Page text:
At that time Japan was preparing for war. This project was abandoned and Suzuki’s version of the Austin Seven was never mass produced. However, this project is not an original idea, because Nissan’s first car was based on the Austin Seven.

After the end of the war, there followed a period of rebuilding and recovery in a highly unstable economy. The SLMC loom factory is trying to be refurbished. But the wave of attacks in the 1940s and the post-war financial structure in disarray in the early 1950s nearly destroyed the Suzuki Loom Manufacturing Company.

Michio Suzuki’s son Shunzo had the idea to put an engine on his bicycle when he came home from a fishing trip. Without a specific goal, he got stuck at the drawing table at home and started designing his own motorized bicycle. It is never known whether this story is true or not, but what is certain is that motorcycle manufacturing will save this company from ruin.

Designing the First Suzuki Motorcycle

In November 1951 engineers from the Suzuki Loom Manufacturing Company began designing an engine that could be attached to a bicycle. This idea was not unique, at that time more than 100 other Japanese companies came up with the same idea. Soichiro Honda started his Honda Technical Research Institute in 1946 by repairing used small engines used by Japanese soldiers during the war and fitting them into bicycles.

One year later Honda began making its own motorcycle engines. At that time Suzuki handed over production of its first motorized bicycle to Honda. Before the Power Free 36cc engine was released, a 30cc prototype engine, named the “Atom” was built by Suzuki.

“The Atom” was never mass produced. The high quality of Suzuki motorbikes makes them stand strong and make a big splash in Japan. Many of the original ideas from Michio’s son, Shonzu Suzuki, reached the production stage.

The design system was considered so ingenious that the Patent Office of the new democratic government provided financial subsidies for Suzuki to continue its motorcycle engineering research. Unlike most of its competitors, “the Power Free” does not use engines from military surplus products, but is entirely made by Suzuki.

Suzuki manufacturers even make carburetors and flywheel magnets. The Power Free was launched at the end of 1951. Only a short time after the Power Free was launched the Japanese government changed its policy regarding permits to ride small capacity motorbikes. Suzuki immediately developed a new motorbike with an increase in engine capacity to 60cc.

He also added a two-speed gearbox to their motorbike products. After “The Power Free” was successful in the market, in 1953 Suzuki Jidosha Kogyo introduced “Diamond Free” which was a development of the Power Free. In that year Suzuki produced 6000 motorbikes per month and changed its name to “Suzuki Motor Co. Ltd” in June 1954.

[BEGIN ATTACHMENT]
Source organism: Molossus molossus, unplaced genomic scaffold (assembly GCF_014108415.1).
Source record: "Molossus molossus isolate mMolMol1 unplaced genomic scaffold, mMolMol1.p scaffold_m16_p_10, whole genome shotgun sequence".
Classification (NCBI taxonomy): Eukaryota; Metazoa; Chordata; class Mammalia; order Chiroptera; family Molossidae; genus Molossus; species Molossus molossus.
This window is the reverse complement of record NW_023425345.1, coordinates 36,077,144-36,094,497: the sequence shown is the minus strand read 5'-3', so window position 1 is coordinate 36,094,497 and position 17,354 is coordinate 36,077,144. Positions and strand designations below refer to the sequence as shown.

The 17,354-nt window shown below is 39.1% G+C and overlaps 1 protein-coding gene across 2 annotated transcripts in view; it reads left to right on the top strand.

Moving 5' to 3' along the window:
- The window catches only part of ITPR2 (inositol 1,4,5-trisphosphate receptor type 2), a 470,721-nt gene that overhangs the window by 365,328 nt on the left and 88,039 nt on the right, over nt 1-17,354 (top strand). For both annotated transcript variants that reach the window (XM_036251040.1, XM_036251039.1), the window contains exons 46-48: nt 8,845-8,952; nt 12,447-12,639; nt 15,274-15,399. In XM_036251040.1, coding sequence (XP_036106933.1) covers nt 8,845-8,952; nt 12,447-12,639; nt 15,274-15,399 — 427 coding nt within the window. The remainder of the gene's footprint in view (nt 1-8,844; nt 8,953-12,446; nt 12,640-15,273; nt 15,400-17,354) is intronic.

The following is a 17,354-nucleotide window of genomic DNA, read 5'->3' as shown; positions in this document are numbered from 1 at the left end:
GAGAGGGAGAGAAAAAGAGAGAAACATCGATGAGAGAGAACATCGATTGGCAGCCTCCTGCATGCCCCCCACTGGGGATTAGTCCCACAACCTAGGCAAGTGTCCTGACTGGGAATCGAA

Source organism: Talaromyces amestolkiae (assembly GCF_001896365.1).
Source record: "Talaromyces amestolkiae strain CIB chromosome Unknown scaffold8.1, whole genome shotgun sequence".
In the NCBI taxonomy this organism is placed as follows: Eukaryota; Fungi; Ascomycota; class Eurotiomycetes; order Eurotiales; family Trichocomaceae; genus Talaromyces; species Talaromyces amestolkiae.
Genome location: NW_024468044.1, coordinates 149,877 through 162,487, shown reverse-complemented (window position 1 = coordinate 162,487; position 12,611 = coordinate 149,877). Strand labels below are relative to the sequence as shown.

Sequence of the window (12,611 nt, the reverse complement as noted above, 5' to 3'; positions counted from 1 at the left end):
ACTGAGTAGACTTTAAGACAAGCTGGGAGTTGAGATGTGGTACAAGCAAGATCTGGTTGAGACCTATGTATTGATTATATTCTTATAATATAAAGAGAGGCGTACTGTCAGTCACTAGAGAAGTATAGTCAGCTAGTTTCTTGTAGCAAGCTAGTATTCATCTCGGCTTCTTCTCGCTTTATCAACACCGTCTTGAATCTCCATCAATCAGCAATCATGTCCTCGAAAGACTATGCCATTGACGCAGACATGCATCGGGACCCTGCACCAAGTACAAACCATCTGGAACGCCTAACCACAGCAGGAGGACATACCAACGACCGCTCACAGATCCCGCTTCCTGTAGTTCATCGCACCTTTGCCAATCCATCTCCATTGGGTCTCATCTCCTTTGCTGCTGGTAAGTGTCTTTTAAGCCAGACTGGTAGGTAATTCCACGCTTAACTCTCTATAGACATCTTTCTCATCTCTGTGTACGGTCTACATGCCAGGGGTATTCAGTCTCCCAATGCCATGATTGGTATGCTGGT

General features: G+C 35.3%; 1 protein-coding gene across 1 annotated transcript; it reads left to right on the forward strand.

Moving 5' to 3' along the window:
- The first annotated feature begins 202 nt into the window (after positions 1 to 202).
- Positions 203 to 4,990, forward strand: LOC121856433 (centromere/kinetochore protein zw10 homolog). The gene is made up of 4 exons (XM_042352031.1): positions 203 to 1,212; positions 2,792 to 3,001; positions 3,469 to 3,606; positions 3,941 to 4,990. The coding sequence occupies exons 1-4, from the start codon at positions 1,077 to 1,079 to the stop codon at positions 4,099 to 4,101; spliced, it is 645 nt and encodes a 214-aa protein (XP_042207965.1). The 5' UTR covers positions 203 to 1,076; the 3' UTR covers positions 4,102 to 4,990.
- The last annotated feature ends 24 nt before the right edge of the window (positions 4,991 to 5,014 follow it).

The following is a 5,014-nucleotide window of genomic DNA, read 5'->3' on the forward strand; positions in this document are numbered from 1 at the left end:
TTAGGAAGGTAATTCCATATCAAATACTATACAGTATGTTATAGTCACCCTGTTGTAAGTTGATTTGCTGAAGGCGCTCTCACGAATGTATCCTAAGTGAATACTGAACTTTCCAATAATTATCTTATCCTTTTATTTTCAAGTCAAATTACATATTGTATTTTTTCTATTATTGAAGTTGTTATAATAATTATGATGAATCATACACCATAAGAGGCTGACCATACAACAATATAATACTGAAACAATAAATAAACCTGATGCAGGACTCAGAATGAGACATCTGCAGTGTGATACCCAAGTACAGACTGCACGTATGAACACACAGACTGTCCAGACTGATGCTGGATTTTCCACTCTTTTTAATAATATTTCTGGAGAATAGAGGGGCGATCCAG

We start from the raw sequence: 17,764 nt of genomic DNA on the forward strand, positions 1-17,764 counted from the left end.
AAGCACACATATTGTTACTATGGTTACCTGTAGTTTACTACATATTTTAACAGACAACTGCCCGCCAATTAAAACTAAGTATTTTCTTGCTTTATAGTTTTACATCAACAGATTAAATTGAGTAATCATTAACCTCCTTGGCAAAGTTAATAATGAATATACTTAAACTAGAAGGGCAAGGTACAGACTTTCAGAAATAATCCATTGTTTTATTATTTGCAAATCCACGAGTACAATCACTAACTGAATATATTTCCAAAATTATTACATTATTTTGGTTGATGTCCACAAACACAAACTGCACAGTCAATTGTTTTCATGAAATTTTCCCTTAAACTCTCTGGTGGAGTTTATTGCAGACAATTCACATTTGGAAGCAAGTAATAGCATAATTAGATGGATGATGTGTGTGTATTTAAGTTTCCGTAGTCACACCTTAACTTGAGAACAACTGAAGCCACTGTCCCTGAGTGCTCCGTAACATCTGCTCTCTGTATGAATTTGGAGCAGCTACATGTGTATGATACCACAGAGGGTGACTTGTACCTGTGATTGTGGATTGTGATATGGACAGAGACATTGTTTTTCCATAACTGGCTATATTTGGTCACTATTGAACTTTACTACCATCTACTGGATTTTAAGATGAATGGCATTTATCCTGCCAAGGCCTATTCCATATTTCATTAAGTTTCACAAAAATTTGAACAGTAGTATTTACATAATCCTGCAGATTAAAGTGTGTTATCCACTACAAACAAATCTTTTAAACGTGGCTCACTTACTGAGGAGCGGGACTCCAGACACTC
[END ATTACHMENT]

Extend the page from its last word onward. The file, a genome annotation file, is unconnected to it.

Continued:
It started with making brackets for the engine temples on Suzuki’s first bicycles. Finally in 1954, Suzuki tried to make its first motorbike with the name COLLEDA 90cc. Until the 1960s, there was not much Suzuki could do because there was little export demand.

In 1967, Suzuki launched the T500 which was exported to America and England under the name Titan for the USA and Cobra for the UK. The appearance of the T500 was considered quite successful and it continued to be developed into the GT500 which continued to be produced until 1977.

In 1971, Suzuki experienced failure in the world market by launching the GT750 or Water Buffalo model. In 1976 the GT750 was developed into the GS750. This GS750 model was quite successful and very quickly became popular.

In 1978, Suzuki achieved extraordinary success with the launch of the Suzuki GS 1000 model motorbike. This success was triggered because the Suzuki GS 1000 model had a frame that looked sturdier than other motorbikes at that time.

The results of the development of the GS 1000 were the GSX 1000 in 1980 and the GSX 1100 Katana in 1982. With models known for full power, modern styling, light body and low prices. very competitive. This Suzuki achieved great success.

In 1986, Suzuki made a breakthrough again with its flagship models GSX-R750 and GSX-R 1100 which were known as super fast motorbikes at that time because the models adopted racing motorbikes and were intended for highway use.

The Suzuki GSX-R750 model continues to be produced today because it has good sales. This is different with the Suzuki GSX-R 1100 model, production was stopped due to poor sales and causing losses. In the 1990s, the GSX-R 1100 was redesigned again but still lacked success.

Producing the Suzuki Hayabusa

Suzuki made another breakthrough in 1999 by producing the GSX-1300R, which we know as the HAYABUSA, which also became the fastest street bike in the world because it reached a speed of 310km/hour.

After seeing the successful development of the Suzuki company he founded, in 1982 at the age of 94 Michio Suzuki finally breathed his last breath. He succeeded in bringing Suzuki to become a famous and large automotive company in the world. Suzuki produces many products that are liked by the public. These are all his creations based on his keenness in listening to consumers. Not for style, but efficiency.